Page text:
Meat & Livestock News

Australian Dairy Farmers Aim for Lower Emissions Amidst Global Sustainability Efforts


  • Australia’s dairy sector, contributing only 2% to the nation’s greenhouse gas emissions, faces less pressure compared to New Zealand’s dairy industry.
  • Dairy Australia sets a voluntary target to reduce emissions by 30% by 2030, aligning with the Australian government’s Paris Accord goals.
  • The sector focuses on tools like the Dairy Carbon Calculator to help farmers measure and manage their emissions, alongside research into genetic traits and technologies for mitigation.

Despite the dairy sector accounting for a mere 2% of Australia’s total greenhouse gas emissions—a stark contrast to New Zealand’s dairy industry, which is responsible for a quarter of its emissions—Australian dairy farmers are still committed to contributing to the nation’s Paris Accord targets. Dairy Australia, the sector’s leading body, has set a voluntary goal to cut emissions by 30% by 2030.

Elissa McNamara, Dairy Australia’s head of climate and energy, highlighted the current uncertainty around whether the Federal government will mandate specific sector reductions as part of its broader strategy to meet these targets. Despite this, the dairy industry has been proactive, with Dairy Australia providing input to the Federal process and states pursuing their own environmental objectives.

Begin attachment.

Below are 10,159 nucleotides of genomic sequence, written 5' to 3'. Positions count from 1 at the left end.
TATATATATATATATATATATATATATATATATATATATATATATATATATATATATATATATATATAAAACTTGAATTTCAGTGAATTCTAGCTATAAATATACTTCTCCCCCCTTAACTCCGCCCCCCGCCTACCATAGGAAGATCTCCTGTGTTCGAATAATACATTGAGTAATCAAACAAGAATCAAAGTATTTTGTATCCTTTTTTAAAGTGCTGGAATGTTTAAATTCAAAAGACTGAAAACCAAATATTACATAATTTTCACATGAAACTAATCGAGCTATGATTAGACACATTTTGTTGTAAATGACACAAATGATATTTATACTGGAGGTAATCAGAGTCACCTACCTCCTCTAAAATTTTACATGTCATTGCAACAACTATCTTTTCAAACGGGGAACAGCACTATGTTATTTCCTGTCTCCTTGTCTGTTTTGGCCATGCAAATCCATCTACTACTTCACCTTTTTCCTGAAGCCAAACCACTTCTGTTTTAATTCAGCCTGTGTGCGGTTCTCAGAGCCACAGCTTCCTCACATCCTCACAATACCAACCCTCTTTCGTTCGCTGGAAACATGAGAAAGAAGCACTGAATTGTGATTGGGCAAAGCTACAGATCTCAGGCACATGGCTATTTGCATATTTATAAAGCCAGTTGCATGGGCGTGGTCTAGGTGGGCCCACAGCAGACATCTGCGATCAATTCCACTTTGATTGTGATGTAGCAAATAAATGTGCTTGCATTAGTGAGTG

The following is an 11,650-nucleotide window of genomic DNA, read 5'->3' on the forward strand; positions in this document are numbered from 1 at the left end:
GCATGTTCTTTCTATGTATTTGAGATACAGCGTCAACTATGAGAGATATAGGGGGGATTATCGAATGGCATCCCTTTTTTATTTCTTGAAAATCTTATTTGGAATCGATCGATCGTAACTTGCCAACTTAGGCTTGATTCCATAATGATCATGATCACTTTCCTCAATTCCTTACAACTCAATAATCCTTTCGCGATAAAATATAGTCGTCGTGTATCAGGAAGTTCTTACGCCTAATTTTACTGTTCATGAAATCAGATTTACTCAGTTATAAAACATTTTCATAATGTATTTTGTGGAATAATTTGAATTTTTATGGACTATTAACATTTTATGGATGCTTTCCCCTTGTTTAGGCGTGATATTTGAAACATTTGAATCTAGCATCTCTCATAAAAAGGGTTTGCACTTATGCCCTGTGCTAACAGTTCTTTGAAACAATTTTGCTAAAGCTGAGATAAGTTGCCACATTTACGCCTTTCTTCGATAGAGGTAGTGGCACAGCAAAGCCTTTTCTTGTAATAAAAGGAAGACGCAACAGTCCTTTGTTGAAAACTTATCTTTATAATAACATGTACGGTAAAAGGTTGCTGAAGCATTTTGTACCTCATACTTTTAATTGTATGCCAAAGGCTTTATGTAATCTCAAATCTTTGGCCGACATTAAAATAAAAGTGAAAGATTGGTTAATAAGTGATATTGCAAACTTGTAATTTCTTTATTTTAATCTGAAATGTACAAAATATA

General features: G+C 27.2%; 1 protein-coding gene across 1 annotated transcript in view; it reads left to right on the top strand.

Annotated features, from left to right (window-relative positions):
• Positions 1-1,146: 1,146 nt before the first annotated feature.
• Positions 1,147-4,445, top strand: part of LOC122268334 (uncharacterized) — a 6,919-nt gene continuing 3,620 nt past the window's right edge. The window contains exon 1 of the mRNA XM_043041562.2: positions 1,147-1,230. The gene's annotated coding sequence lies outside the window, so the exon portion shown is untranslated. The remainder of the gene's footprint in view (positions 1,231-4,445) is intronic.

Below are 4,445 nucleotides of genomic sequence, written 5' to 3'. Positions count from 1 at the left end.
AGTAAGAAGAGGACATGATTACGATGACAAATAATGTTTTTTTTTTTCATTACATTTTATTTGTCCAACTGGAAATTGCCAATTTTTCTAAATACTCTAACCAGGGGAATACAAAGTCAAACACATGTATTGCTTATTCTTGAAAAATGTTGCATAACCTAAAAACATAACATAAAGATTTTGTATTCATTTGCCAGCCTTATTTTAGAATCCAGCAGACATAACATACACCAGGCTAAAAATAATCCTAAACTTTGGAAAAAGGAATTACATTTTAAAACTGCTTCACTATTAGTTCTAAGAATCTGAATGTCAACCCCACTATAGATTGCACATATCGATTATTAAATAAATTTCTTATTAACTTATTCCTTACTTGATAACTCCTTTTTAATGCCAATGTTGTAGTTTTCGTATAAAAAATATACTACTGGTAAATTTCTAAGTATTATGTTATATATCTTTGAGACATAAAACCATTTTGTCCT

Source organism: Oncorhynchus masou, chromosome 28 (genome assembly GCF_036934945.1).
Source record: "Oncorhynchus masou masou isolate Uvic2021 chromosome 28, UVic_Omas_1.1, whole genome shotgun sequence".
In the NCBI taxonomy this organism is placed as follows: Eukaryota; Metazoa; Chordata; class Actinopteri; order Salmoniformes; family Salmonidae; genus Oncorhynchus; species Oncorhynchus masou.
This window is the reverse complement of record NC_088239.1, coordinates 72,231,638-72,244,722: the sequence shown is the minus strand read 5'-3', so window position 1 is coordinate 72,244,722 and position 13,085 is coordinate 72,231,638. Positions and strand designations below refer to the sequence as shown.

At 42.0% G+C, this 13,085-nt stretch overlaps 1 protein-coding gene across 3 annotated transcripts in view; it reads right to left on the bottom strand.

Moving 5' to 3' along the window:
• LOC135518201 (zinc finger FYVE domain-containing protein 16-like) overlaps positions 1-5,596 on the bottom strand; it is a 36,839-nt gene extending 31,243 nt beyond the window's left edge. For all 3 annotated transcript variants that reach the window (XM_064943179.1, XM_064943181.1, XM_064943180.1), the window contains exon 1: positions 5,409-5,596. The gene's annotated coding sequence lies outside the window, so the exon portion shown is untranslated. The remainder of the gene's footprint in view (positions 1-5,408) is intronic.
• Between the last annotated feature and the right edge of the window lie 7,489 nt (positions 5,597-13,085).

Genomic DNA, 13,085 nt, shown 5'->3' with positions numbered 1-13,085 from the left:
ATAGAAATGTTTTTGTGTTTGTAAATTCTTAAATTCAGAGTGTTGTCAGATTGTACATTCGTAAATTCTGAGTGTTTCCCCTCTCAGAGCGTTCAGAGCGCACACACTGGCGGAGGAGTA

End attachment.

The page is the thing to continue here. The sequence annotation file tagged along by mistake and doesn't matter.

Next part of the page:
A key focus for the sector has been empowering dairy farmers to understand their greenhouse gas emissions. Although there has been no regulatory requirement to do so, about 15% of farmers have already engaged with their emissions data, aiming to stay ahead in environmental stewardship.

This initiative is part of a broader effort to prepare for any future requirements that may arise, contrasting with New Zealand’s approach, which involves multiple tools for calculating farm greenhouse gas emissions. Australia has concentrated on maintaining a unified approach by promoting just two main tools, with the Dairy Carbon Calculator (DCC) being the primary resource. Developed through dairy levy payments, the DCC is freely available to all farmers, simplifying the process of emissions measurement.

While the Australian Federal government is moving towards legislating mandatory emissions reporting, the direct impact on dairy farming is still to be determined, with dairy processors likely playing a role in 

reporting Scope 3 emissions. This approach aims to support and enable farmers rather than enforce punitive measures.

Research into mitigating the dairy sector’s greenhouse gas emissions is ongoing, including studies into genetic traits that could result in lower emissions per kilogram of milk solids produced.

Collaborative efforts, such as those with DairyNZ, and investigations into the potential of red seaweed to reduce methane in livestock, are part of a comprehensive strategy to address environmental concerns while maintaining productivity and sustainability in the dairy industry.